Recommended for: Families
Maintenance Level: Medium – high
Lifespan: 12-15 years
Temperament: Active, intelligent
Health Risk: High probability of health issues during its lifetime, hence it is one of the more expensive breeds to insure.
The Poodle is a small and lively domesticated dog, known for its thick, tightly curled coat and enthusiastic nature. The Poodle’s original work was as a water retriever hunting dog, officially adopted by the French but believed to have originated in Germany. It was popularly used in the gun dog role for duck hunters and paintings of the breed stretch back to the 15th and 16th Centuries.
The three types of Poodle are toy, miniature and standard. The Toy Poodle and Miniature Poodle types are very popular show dogs. It’s believed that the Toy Poodle was developed in England by mating the Standard Poodle with small terriers. The breed was developed to find and dig up truffles, a common practice in England, Spain and France in the 1800s. Those that weren’t put to work, together with the miniature type, ended up becoming the companion animals to the aristocracy, and the true beginnings of the Poodle hair design tradition.
Regardless of its beautiful and delicate appearance, the Poodle’s hunting background is reflected in its eager and energetic nature. They are very intelligent animals, loyal and full of energy. Poodles have a reputation for getting into mischief if they’re not stimulated with games and exercise and the breed can develop ongoing behavioural problems if not given enough human attention.
The Toy and Miniature types, while generally good-natured, aren’t recommended for small children. While they are very loyal and joyful companion dogs, the toy variety doesn’t have as much patience for kids as the standard type. Toy Poodles will nip and growl due to fear and confusion and younger children may unknowingly provoke them.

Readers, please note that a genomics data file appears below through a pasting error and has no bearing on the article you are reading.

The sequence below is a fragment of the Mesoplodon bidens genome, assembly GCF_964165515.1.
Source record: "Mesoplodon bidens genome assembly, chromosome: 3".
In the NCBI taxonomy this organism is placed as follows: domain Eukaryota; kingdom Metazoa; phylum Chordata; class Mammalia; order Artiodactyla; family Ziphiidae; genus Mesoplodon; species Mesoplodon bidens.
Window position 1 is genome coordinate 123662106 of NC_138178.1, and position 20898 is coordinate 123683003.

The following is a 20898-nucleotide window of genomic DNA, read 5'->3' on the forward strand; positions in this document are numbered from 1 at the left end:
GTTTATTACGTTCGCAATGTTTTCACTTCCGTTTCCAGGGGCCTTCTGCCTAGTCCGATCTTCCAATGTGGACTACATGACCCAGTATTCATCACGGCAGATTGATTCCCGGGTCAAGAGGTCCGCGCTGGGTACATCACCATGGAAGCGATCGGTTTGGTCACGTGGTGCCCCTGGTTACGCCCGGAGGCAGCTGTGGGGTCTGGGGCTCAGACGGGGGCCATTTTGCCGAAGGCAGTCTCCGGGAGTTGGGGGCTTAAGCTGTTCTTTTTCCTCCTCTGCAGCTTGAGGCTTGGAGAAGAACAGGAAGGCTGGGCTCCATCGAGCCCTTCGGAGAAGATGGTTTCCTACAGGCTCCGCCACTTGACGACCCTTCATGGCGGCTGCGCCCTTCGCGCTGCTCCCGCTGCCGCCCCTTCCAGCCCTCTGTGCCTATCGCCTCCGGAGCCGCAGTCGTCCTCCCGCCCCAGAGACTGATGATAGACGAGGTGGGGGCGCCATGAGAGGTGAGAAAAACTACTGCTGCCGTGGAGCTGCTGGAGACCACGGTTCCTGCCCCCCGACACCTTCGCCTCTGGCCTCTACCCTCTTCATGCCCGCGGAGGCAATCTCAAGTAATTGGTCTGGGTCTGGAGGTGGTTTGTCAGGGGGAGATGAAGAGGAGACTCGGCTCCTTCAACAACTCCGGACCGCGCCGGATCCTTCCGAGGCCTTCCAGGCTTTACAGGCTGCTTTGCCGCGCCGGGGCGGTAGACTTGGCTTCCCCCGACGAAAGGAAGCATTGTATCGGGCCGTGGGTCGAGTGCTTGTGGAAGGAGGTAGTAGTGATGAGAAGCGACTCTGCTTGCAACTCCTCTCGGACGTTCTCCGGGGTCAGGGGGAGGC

Poodles come in a very wide range of colours. Some include white, brown, black, silver, red, apricot, cream, silver beige, parti and brindle. The parti colour is popularly considered the original colour of the Poodle.
The Standard Poodle generally measure between 45 and 60cm and a healthy example should weigh between 20 to 32kgs. The average Toy Poodle will live for between 12 to 15 years.
Poodles have been around for at least the last 400 years, probably longer.
The true origin of the Poodle is the subject of heated debate. The French have officially claimed the Poodle as their own yet it is widely believed that the origins of the Poodle are in fact German. Originally developed as a water retriever hunting dog, bred to retrieve ducks and other water fowl from rivers and lakes, it is believed that the name Poodle is derived from the German word pudel meaning ‘plays in water’.
The haircuts the Poodle is known for or ‘clip cuts’ have their origins in the poodle’s early hunting days. Owners would shear the legs of the poodles to make swimming less difficult, leaving fur only on the joints to guard against the severe cold of the water.
The French know the breed as the Caniche, meaning ‘duck dog’ and the animal gained a huge amount of popularity in France for not only its hunting prowess but also its role as a prominent entertainer. The intelligent Poodle was a perfect performing animal because of its high intelligence, attractive coat, elegant gate and good trainability.
Once known throughout mainland Europe for its hunting qualities, the Poodle was later developed into the Miniature Poodle and Toy Poodle varieties. Their smaller size was a plus for those hunting truffles; delicate and valuable wild fungi that would remain largely intact after being dug up by the Toy Poodle’s smaller paws.
The Poodle type became very popular with the aristocracy and royalty throughout the 18th and 19th Centuries and the breed’s grandeur remains somewhat intact today as an iconic symbol of high status.
Poodles are very joyful, playful and highly intelligent little dogs. They require a great deal of both physical and mental stimulation, paired with an owner who won’t allow any misbehaviour. Like many hunting breeds, the Poodle requires a strong and persistent owner to take control.